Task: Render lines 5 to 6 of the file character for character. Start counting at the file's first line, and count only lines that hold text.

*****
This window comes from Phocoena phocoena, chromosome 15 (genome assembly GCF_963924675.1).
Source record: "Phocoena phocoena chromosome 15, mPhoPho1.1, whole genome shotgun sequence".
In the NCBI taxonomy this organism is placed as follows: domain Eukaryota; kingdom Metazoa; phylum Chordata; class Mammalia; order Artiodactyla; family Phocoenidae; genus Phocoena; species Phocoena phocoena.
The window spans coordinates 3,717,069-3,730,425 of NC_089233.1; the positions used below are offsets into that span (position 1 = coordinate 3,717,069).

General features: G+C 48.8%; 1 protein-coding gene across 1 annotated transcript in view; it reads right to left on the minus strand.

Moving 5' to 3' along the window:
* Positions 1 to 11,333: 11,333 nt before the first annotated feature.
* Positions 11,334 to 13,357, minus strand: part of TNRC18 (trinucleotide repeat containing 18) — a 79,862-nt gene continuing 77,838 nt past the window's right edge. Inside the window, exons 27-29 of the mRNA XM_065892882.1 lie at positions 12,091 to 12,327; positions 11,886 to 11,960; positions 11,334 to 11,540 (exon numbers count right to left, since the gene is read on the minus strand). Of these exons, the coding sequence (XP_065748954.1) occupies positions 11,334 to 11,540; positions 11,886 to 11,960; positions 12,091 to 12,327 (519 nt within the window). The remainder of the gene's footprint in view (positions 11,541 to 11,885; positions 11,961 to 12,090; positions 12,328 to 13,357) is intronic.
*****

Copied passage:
General features: G+C 48.8%; 1 protein-coding gene across 1 annotated transcript in view; it reads right to left on the minus strand.

Moving 5' to 3' along the window: